Tuesday, July 26, 2005 at 9:00 AM
The Grouchy Golf Blog welcomes your grouchy golf observations. If you have a grouchy golf observation that you would like to be posted on the Grouchy Golf Blog, please email it to the address in the sidebar. Remember, all submissions become the property of Grouchy Golf Blog. Submissions chosen for publication may be edited for length and clarity.
The following grouchy golf observation was submitted by a grouchy golfer from Hong Kong named "Intlvagabond." It's a great story that we can all sympathize. Thanks Intlvagabond, and may your stocks and golf game go on a bull run!Golf and Stocks
The sudden realization that I was destined not to improve in golf happened quite inauspiciously at the end of a round in Taipei, almost 10 years after I took up the game. I shot a 108. It was perhaps one of the most indifferent moments in my life. The sense of caring just disappears. There is no more emotional energy left.
It's like buying a stock and watching it drop. At the beginning of the trade, you're all hopeful, you've done the research, and you're ready to get rich. You buy the stock that all of your friend's have recommended you get, kind of like the latest illegal driver by Callaway, and then you start to wait. But it doesn't happen, and then you just start thinking all the time about it. Then suddenly, the stock starts to rise and you start to mentally spend. You think about the new Porsche that you see in the magazines. And illusions of a better way of life starts to appear, the idea of business class over economy - how did you ever handle it in the past?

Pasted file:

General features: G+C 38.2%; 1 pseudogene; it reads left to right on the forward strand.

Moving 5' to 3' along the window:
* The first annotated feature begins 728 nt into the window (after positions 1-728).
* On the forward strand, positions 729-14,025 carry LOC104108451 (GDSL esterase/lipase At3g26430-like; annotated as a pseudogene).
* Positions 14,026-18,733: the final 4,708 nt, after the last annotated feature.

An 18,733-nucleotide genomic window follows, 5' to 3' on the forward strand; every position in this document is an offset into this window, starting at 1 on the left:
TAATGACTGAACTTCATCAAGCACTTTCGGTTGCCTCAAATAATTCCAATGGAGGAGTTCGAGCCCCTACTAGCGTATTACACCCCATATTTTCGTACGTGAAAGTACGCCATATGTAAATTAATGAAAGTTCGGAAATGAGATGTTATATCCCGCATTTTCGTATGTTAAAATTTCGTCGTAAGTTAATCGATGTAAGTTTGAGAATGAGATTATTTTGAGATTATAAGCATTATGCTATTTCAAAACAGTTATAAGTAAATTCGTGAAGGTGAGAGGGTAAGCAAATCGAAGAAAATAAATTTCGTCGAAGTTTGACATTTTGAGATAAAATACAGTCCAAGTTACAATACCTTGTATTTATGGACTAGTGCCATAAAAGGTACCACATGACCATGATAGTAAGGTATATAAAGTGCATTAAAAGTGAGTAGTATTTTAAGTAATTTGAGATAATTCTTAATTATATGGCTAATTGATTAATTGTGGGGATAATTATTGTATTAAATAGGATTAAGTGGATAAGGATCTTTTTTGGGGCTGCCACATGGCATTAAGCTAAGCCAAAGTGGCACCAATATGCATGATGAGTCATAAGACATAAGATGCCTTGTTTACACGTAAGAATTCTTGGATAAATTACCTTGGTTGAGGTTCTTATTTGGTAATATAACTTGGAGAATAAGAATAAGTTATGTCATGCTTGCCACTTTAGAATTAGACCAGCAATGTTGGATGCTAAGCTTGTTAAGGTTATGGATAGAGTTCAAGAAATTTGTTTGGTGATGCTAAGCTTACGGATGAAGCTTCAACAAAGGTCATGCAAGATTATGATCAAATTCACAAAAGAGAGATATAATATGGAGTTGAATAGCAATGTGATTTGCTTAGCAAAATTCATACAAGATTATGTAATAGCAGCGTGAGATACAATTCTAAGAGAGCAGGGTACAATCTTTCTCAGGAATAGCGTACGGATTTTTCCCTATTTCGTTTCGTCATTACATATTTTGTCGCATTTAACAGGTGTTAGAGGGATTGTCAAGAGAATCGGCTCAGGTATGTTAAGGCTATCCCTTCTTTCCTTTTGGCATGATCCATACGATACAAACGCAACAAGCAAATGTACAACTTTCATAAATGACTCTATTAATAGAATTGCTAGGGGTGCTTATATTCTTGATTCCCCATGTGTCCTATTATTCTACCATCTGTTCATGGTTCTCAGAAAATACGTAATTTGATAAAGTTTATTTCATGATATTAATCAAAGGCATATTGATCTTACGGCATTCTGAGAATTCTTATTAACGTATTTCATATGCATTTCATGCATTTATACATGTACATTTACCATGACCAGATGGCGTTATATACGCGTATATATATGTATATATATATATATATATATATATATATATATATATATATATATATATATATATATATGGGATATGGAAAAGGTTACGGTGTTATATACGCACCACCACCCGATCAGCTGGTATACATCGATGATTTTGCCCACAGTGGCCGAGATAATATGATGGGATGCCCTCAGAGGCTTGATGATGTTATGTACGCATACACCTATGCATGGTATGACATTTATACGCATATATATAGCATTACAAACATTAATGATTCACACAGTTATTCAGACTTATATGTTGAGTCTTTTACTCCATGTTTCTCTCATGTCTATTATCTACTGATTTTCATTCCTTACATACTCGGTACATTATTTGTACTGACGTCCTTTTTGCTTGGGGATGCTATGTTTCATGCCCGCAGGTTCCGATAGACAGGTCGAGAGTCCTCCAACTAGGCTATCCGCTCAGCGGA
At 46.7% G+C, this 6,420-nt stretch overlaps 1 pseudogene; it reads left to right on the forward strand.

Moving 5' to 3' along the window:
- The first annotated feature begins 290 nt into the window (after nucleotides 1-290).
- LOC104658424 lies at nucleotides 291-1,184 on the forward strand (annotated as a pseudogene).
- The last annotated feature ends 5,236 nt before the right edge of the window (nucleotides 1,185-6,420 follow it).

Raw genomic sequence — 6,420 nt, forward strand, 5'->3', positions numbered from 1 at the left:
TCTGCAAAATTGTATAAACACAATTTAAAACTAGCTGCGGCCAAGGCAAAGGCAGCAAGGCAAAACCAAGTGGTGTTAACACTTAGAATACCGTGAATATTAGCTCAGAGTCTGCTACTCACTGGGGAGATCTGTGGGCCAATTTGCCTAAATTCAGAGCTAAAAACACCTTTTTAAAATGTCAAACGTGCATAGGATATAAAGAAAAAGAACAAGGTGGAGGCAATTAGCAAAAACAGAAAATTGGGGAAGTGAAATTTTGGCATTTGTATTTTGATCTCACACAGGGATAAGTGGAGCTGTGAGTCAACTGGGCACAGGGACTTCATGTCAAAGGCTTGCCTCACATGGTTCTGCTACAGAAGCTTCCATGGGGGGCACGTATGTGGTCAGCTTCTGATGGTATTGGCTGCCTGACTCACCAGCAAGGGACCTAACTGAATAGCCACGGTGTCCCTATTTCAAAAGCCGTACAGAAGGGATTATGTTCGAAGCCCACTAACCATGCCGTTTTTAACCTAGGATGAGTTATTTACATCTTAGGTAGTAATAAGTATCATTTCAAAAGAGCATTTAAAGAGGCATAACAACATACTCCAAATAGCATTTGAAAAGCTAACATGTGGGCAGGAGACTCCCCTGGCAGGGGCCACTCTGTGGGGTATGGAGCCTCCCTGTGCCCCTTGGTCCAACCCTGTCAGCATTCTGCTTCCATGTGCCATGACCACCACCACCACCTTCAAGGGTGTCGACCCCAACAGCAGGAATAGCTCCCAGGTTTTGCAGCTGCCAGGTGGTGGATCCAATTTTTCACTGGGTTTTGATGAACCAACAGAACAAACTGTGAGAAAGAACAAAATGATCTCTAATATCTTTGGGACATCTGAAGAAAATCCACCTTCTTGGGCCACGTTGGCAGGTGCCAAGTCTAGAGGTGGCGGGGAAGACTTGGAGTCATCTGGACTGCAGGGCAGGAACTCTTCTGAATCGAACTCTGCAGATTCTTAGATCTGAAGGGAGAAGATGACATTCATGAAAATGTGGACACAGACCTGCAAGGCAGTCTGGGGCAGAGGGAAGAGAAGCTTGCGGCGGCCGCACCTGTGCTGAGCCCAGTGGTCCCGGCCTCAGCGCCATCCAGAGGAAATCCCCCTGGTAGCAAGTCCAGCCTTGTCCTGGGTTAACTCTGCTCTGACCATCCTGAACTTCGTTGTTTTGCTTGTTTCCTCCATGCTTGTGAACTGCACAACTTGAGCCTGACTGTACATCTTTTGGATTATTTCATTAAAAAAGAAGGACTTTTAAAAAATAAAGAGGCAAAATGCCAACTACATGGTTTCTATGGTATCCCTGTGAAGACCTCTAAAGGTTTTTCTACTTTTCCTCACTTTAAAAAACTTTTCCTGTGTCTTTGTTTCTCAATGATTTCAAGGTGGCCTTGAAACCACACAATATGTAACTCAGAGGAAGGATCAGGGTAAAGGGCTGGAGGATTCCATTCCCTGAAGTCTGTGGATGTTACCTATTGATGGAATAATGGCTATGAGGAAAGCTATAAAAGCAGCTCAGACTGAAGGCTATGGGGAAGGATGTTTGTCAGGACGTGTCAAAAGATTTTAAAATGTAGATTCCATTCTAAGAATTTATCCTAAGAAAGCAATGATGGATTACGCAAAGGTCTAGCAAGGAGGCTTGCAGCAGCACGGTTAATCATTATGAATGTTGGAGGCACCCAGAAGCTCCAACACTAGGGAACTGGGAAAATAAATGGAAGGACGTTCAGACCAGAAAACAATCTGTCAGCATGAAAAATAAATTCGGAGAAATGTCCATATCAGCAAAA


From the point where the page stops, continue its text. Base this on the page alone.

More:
Then it starts to drop. It goes below your entry price and you think, if it just goes up to where you got in, you'll sell and at least be even. But it never goes back to par, it just keeps sinking. The feeling of sickness at the pit of your stomach becomes more and more unbearable until you have to turn off the screen.
In golf, that feeling is called a quadruple bogey. It’s confirmation that you've blown your round, par is no longer possible for the round. It's over.
When I started golf, my father insisted I take lessons. Best advice I ever got. I supplemented those lessons with magazines, books and videos. I became a student of the game. Ben Hogan's Five Lessons: The Modern Fundamentals of Golf
was ingrained in my mind. I patterned my swing after Seve Ballesteros through imported magazines from Japan. They had all these sequential photographs taken at 1/32 of a second. Somehow, through Hogan and Ballesteros, I managed to hit my forged blades straight and consistent (nobody told me I wasn't supposed to hit blades).